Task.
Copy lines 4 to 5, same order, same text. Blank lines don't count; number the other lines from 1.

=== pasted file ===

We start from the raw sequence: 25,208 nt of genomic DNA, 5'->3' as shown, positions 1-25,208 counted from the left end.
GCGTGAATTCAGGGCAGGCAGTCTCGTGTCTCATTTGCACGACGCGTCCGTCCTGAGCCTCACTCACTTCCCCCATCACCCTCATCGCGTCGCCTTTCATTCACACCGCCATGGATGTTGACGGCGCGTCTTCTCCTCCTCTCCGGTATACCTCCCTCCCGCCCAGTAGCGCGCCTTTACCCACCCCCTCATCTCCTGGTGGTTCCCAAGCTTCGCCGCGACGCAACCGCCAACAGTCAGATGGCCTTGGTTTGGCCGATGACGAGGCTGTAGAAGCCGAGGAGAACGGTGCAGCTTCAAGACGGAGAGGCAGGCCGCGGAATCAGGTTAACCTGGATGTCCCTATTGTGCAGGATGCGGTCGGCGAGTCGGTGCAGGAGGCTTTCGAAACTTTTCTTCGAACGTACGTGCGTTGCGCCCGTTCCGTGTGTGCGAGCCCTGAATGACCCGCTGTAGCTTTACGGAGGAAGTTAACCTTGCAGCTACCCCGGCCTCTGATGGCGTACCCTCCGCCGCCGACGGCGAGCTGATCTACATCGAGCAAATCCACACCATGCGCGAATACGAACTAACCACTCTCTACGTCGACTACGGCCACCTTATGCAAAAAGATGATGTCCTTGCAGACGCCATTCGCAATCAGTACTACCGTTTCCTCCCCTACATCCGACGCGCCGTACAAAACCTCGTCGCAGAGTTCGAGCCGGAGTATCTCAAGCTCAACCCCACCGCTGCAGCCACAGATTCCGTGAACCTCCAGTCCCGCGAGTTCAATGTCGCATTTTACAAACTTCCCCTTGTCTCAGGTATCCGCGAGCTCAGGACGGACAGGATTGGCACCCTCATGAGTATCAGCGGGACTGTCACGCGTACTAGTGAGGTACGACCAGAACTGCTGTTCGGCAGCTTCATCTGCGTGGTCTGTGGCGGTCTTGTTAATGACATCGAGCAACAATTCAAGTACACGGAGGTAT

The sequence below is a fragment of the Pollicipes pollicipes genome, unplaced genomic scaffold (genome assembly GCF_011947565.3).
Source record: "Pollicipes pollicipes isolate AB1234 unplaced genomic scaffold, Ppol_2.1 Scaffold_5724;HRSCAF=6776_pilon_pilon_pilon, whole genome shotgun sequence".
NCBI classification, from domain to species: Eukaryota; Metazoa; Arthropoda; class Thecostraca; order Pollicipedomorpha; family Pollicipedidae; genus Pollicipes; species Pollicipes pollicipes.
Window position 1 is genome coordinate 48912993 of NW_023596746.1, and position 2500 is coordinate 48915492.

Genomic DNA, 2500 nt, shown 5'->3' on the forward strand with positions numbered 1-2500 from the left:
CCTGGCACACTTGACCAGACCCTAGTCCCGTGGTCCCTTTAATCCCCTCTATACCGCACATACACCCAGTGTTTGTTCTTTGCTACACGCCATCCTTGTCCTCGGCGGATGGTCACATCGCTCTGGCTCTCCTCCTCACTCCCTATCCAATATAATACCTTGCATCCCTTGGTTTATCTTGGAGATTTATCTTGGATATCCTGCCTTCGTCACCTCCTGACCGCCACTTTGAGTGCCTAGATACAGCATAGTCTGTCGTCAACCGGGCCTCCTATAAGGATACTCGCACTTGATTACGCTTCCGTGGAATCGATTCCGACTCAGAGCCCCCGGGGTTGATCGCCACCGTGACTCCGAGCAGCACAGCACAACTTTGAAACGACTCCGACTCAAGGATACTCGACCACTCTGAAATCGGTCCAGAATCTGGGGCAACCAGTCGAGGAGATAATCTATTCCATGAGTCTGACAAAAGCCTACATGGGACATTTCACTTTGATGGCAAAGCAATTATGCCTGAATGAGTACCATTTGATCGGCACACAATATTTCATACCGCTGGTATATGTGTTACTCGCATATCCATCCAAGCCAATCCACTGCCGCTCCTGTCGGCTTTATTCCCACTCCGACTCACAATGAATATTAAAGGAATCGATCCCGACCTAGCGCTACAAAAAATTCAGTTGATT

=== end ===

Source record: "Pollicipes pollicipes isolate AB1234 unplaced genomic scaffold, Ppol_2.1 Scaffold_5724;HRSCAF=6776_pilon_pilon_pilon, whole genome shotgun sequence".
NCBI classification, from domain to species: Eukaryota; Metazoa; Arthropoda; class Thecostraca; order Pollicipedomorpha; family Pollicipedidae; genus Pollicipes; species Pollicipes pollicipes.